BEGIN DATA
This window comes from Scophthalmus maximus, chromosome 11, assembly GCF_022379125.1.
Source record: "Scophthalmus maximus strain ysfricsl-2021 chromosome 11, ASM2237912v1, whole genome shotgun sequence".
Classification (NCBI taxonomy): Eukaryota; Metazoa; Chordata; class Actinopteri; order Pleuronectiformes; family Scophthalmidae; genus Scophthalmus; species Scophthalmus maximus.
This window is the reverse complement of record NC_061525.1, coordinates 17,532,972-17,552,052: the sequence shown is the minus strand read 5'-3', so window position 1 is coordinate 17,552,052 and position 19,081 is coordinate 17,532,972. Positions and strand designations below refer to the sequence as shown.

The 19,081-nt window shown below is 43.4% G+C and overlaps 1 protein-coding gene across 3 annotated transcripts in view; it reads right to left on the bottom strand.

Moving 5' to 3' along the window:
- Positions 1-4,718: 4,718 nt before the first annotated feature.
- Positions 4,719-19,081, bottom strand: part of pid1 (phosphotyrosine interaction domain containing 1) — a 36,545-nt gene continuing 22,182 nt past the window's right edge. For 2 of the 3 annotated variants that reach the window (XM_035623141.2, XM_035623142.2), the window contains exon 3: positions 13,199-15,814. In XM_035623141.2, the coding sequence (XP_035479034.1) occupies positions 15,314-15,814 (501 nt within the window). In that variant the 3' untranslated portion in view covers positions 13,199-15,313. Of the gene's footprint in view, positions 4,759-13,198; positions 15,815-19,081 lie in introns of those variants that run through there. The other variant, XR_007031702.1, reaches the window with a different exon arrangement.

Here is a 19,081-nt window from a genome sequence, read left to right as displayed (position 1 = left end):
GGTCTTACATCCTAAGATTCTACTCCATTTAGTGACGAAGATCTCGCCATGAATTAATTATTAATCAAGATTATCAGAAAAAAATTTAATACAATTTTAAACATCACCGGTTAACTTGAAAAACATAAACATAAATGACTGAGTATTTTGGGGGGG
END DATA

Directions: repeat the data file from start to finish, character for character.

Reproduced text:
This window comes from Scophthalmus maximus, chromosome 11, assembly GCF_022379125.1.
Source record: "Scophthalmus maximus strain ysfricsl-2021 chromosome 11, ASM2237912v1, whole genome shotgun sequence".
Classification (NCBI taxonomy): Eukaryota; Metazoa; Chordata; class Actinopteri; order Pleuronectiformes; family Scophthalmidae; genus Scophthalmus; species Scophthalmus maximus.
This window is the reverse complement of record NC_061525.1, coordinates 17,532,972-17,552,052: the sequence shown is the minus strand read 5'-3', so window position 1 is coordinate 17,552,052 and position 19,081 is coordinate 17,532,972. Positions and strand designations below refer to the sequence as shown.

The 19,081-nt window shown below is 43.4% G+C and overlaps 1 protein-coding gene across 3 annotated transcripts in view; it reads right to left on the bottom strand.

Moving 5' to 3' along the window:
- Positions 1-4,718: 4,718 nt before the first annotated feature.
- Positions 4,719-19,081, bottom strand: part of pid1 (phosphotyrosine interaction domain containing 1) — a 36,545-nt gene continuing 22,182 nt past the window's right edge. For 2 of the 3 annotated variants that reach the window (XM_035623141.2, XM_035623142.2), the window contains exon 3: positions 13,199-15,814. In XM_035623141.2, the coding sequence (XP_035479034.1) occupies positions 15,314-15,814 (501 nt within the window). In that variant the 3' untranslated portion in view covers positions 13,199-15,313. Of the gene's footprint in view, positions 4,759-13,198; positions 15,815-19,081 lie in introns of those variants that run through there. The other variant, XR_007031702.1, reaches the window with a different exon arrangement.

Here is a 19,081-nt window from a genome sequence, read left to right as displayed (position 1 = left end):
GGTCTTACATCCTAAGATTCTACTCCATTTAGTGACGAAGATCTCGCCATGAATTAATTATTAATCAAGATTATCAGAAAAAAATTTAATACAATTTTAAACATCACCGGTTAACTTGAAAAACATAAACATAAATGACTGAGTATTTTGGGGGGG